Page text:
Masterpieces Back in the Spotlight at Renovated Hammond Gallery


Gallery Coordinator Ray Wetzel hangs "Instill" in the newly renovated Hammond Gallery.

by Katie Cline

The doors of Hammond Gallery – the exhibit space for the JSU Department of Art – have been locked all summer. Few knew what astounding transformations were taking place inside until Thursday, Sept. 3 during a grand reopening celebration.

Gallery coordinator Ray Wetzel, who is charged with making the gallery look picture perfect, was proud to present the newly renovated space. Over the summer, workers replaced outdated carpet flooring with sleek hardwood. Carpeted walls were ousted in favor of sophisticated white drywall. A kitchenette was added in the back of the gallery to accommodate food preparation for events.

With faculty, staff, students and community members admiring the artwork spotlighted on every wall on Thursday evening, the Hammond Gallery reflected the chic and modern atmosphere of the great galleries of New York, Paris and Rome.     

“People have to have a creative outlet, and in major cities like Atlanta or Birmingham, there’s a place for them,” Wetzel said. “There’s not really anything like that at this point in Calhoun County. It’s important to give the students a sense of belonging.”

The first show to grace the walls of the upgraded gallery is “Instill,” a multimedia collection of works created by current and retired JSU faculty – from porcelain pots to framed photos to wall-covering canvases.

Faculty emeriti Diana Cadwallader and Lee Manners contributed colored pencil and watercolor drawings. Other displays included a pastel on pattern paper painting by Ron Baker, an adjunct instructor of foundations; mixed media artwork by Anita Stewart, an adjunct instructor of foundations and art history; digital prints by Christian Dunn, an assistant professor of graphic design; gouache watercolor paintings by Bryce Lafferty, an assistant professor of drawing and painting; a pigment print by Doug Clark, an associate professor of photography; and ceramic displays by John Oles, assistant professor of ceramics.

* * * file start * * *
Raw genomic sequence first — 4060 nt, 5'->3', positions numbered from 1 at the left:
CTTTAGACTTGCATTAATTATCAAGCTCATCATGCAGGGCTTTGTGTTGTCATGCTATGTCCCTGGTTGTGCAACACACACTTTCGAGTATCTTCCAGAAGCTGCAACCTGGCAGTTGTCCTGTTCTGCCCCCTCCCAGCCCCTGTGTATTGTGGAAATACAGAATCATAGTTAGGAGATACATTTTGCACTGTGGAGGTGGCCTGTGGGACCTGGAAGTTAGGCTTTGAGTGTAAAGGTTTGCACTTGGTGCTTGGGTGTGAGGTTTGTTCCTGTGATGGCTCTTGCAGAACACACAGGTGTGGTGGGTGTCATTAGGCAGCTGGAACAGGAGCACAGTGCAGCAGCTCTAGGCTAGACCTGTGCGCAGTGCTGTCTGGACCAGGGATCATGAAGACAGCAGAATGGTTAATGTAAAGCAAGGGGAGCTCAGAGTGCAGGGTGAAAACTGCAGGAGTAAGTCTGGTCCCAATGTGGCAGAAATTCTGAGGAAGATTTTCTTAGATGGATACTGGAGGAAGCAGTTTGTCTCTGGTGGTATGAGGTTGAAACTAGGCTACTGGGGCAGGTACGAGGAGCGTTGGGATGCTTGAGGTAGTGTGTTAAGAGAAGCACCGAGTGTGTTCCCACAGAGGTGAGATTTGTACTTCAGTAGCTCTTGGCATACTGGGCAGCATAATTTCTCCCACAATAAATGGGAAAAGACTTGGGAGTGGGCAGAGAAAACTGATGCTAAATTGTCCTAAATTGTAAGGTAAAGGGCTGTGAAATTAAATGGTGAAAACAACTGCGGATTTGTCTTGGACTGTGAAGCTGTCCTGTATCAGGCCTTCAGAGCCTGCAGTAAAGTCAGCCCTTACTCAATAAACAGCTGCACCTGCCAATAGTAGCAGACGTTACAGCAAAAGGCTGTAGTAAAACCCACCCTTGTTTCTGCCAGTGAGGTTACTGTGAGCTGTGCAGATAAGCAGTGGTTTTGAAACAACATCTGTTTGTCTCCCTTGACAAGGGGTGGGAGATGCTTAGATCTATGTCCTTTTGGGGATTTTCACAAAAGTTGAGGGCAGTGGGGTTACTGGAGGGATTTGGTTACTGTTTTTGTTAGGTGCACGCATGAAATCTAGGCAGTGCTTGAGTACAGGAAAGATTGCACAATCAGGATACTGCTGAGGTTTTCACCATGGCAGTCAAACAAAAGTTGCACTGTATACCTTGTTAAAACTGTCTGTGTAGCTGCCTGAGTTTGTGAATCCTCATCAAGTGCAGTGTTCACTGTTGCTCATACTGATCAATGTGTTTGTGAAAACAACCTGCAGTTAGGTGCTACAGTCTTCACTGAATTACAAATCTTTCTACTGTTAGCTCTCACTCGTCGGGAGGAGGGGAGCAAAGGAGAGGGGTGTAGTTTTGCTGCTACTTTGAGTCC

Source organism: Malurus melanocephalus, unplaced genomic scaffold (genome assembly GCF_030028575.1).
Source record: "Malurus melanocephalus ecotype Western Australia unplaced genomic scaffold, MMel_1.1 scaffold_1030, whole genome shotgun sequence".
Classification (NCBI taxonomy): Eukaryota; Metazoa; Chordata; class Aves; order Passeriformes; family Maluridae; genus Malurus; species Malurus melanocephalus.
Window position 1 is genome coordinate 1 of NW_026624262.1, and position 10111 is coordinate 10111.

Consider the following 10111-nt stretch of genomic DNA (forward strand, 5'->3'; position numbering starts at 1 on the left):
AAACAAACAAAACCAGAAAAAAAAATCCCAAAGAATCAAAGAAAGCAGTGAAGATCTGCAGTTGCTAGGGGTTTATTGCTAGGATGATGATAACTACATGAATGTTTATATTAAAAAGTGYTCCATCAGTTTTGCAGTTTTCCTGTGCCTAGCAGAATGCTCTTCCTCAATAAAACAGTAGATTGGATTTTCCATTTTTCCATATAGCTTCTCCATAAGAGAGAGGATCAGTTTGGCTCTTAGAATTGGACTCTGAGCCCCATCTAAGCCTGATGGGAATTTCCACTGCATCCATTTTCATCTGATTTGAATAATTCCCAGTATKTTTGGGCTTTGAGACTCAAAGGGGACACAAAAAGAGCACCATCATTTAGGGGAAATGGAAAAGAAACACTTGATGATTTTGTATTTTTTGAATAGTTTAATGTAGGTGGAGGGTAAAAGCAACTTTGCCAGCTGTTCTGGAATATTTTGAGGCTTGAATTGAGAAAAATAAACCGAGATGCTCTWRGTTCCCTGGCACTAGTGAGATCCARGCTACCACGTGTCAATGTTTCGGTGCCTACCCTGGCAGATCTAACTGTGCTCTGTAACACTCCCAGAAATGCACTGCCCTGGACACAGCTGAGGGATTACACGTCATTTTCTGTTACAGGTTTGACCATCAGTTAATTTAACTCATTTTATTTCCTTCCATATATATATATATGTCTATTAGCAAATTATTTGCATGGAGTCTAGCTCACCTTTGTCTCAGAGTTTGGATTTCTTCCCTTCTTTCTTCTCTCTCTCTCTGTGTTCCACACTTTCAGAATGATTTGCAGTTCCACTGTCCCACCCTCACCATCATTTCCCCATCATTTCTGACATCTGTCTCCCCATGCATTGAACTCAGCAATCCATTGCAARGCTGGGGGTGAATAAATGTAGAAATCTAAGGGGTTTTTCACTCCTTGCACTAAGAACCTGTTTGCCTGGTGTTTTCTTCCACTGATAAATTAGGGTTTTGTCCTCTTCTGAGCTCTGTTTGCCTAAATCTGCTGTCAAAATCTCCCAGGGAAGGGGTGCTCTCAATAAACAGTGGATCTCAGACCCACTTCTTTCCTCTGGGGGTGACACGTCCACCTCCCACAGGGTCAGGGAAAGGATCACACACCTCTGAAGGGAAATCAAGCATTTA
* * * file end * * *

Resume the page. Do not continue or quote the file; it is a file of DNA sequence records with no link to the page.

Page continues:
Wetzel said the purpose of the show is to encourage students to keep perfecting their craft.

“If they trust us and they learn the fundamentals, then they can strive to do anything – be a professor or whatever they want,” said Wetzel. 

“Instill” will run through Sept. 24.

Also opening Thursday night were two shows created by students. Hannah Cooper McCauley, who graduated summa cum laude from JSU in the fall of 2012 with a Bachelor of Fine Arts in photography and a current MFA student at Louisiana Tech University, opened her show, “A Singular Sense of Urgency.” The series of archival pigment prints features simple and striking images of close-up objects.

Graphic designer Blake Dodgen, a JSU Master of Fine Arts candidate, collaborated over the summer with Allison McElroy, an associate professor of painting and drawing, to create “Colloidal Suspension.” The show, which consists of mud painted directly on the wall, is described as a “juxtaposition of the order and chaos created in a meticulous yet meditative manner.” All of the soil used in Dodgen’s work came from Germania Springs Park.

The art department hosts three shows each month and, after the success of Thursday’s re-opening, is eagerly preparing for October’s show, “Ley Lines,” which will feature contemporary drawings. The show will open with a reception on Oct. 1, 5-7 p.m., and run through Oct. 29.

The Hammond Gallery is located in Hammond Hall at JSU, across from the Theron Montgomery Building on Trustee’s Circle. Admission is free and open to the public. Gallery hours are Monday-Friday, 8 a.m. to 4:30 p.m. Visitors must see department secretary Jane Greene for access.

“I want people to come see all of the amazing work coming out of the art department,” said Wetzel.